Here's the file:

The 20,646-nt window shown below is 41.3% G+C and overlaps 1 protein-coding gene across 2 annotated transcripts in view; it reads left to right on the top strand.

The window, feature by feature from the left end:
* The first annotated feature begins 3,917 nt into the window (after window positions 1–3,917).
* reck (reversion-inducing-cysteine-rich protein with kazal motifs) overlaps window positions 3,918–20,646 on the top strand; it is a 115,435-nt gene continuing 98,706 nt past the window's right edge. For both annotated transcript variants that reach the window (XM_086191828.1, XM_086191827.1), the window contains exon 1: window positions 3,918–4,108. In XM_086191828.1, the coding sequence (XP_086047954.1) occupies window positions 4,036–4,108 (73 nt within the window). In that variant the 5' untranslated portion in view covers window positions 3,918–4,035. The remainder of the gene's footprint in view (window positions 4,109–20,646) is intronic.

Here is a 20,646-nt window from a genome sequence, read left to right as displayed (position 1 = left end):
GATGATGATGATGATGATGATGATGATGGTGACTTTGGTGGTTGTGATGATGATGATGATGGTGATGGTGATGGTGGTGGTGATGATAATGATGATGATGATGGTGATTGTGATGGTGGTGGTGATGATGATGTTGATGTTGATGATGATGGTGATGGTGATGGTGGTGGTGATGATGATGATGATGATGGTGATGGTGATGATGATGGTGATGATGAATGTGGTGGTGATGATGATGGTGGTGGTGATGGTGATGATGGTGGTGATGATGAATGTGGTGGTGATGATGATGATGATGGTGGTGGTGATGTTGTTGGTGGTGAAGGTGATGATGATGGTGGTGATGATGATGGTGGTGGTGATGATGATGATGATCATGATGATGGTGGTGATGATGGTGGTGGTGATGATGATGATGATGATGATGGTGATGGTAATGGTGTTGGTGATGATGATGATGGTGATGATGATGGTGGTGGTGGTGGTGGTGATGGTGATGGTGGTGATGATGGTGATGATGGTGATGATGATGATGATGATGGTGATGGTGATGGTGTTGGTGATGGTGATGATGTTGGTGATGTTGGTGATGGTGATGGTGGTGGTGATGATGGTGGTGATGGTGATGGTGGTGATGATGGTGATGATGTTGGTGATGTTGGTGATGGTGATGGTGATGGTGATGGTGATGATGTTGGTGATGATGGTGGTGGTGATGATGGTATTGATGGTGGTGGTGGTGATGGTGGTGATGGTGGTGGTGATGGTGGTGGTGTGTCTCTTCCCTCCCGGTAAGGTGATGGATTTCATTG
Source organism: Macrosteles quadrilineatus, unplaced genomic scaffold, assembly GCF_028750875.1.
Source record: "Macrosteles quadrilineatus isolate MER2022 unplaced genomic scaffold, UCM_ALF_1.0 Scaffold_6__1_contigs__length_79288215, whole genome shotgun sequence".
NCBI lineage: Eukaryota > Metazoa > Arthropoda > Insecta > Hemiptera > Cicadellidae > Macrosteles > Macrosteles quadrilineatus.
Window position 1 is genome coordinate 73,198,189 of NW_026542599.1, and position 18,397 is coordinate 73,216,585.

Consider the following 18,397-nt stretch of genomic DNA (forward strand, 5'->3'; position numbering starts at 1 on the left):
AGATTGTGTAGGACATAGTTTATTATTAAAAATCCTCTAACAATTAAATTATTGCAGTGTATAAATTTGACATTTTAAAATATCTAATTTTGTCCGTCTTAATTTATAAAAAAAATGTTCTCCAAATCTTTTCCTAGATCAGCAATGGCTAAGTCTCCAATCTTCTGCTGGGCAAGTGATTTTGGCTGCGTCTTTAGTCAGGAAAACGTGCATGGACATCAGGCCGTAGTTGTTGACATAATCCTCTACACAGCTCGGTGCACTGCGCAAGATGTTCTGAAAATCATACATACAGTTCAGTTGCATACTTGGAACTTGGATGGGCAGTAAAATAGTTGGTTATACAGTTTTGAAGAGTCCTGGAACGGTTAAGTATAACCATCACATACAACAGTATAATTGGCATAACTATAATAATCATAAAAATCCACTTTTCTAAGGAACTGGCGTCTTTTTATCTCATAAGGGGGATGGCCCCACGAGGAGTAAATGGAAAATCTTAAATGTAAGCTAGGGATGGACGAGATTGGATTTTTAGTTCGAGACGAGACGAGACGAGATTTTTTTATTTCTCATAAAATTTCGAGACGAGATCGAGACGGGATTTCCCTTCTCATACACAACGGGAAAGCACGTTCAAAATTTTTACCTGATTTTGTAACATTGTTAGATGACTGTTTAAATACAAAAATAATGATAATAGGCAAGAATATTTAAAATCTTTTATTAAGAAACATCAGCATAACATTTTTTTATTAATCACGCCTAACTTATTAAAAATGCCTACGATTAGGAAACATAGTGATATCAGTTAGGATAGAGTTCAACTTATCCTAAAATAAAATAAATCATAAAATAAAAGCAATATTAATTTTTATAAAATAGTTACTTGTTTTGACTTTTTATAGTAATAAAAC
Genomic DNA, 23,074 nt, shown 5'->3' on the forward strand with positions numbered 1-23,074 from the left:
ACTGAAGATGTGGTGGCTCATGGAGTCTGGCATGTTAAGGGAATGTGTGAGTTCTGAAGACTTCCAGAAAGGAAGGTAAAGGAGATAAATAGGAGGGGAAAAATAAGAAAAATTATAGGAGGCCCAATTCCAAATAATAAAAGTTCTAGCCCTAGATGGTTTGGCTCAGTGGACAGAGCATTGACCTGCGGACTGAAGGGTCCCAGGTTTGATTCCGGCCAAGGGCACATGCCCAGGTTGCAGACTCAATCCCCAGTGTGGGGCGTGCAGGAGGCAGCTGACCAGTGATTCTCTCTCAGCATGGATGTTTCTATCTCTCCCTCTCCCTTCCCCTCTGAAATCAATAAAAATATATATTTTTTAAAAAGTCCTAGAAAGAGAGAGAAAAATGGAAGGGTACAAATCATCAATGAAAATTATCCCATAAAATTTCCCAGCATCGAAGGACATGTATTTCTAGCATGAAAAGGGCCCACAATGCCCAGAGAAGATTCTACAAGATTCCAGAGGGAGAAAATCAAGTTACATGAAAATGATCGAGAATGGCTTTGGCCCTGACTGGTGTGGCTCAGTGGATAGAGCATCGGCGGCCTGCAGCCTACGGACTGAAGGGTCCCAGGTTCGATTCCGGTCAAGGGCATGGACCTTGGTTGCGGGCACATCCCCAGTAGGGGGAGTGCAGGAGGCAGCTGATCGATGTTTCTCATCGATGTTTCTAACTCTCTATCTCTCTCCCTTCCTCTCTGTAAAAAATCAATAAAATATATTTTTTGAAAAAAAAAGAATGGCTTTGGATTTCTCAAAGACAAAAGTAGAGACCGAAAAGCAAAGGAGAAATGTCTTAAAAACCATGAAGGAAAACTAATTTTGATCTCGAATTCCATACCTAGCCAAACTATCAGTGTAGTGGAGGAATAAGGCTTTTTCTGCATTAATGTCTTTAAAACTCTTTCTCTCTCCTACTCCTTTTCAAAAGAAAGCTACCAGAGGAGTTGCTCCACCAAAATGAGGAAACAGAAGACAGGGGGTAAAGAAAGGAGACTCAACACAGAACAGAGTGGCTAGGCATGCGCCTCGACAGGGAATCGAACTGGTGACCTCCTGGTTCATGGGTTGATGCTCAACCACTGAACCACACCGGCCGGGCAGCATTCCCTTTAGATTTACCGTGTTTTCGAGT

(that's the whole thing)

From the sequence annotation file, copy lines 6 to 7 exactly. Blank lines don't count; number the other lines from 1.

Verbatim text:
GATGATGATGATGATGATGATGATGATGGTGACTTTGGTGGTTGTGATGATGATGATGATGGTGATGGTGATGGTGGTGGTGATGATAATGATGATGATGATGGTGATTGTGATGGTGGTGGTGATGATGATGTTGATGTTGATGATGATGGTGATGGTGATGGTGGTGGTGATGATGATGATGATGATGGTGATGGTGATGATGATGGTGATGATGAATGTGGTGGTGATGATGATGGTGGTGGTGATGGTGATGATGGTGGTGATGATGAATGTGGTGGTGATGATGATGATGATGGTGGTGGTGATGTTGTTGGTGGTGAAGGTGATGATGATGGTGGTGATGATGATGGTGGTGGTGATGATGATGATGATCATGATGATGGTGGTGATGATGGTGGTGGTGATGATGATGATGATGATGATGGTGATGGTAATGGTGTTGGTGATGATGATGATGGTGATGATGATGGTGGTGGTGGTGGTGGTGATGGTGATGGTGGTGATGATGGTGATGATGGTGATGATGATGATGATGATGGTGATGGTGATGGTGTTGGTGATGGTGATGATGTTGGTGATGTTGGTGATGGTGATGGTGGTGGTGATGATGGTGGTGATGGTGATGGTGGTGATGATGGTGATGATGTTGGTGATGTTGGTGATGGTGATGGTGATGGTGATGGTGATGATGTTGGTGATGATGGTGGTGGTGATGATGGTATTGATGGTGGTGGTGGTGATGGTGGTGATGGTGGTGGTGATGGTGGTGGTGTGTCTCTTCCCTCCCGGTAAGGTGATGGATTTCATTG
Source organism: Macrosteles quadrilineatus, unplaced genomic scaffold, assembly GCF_028750875.1.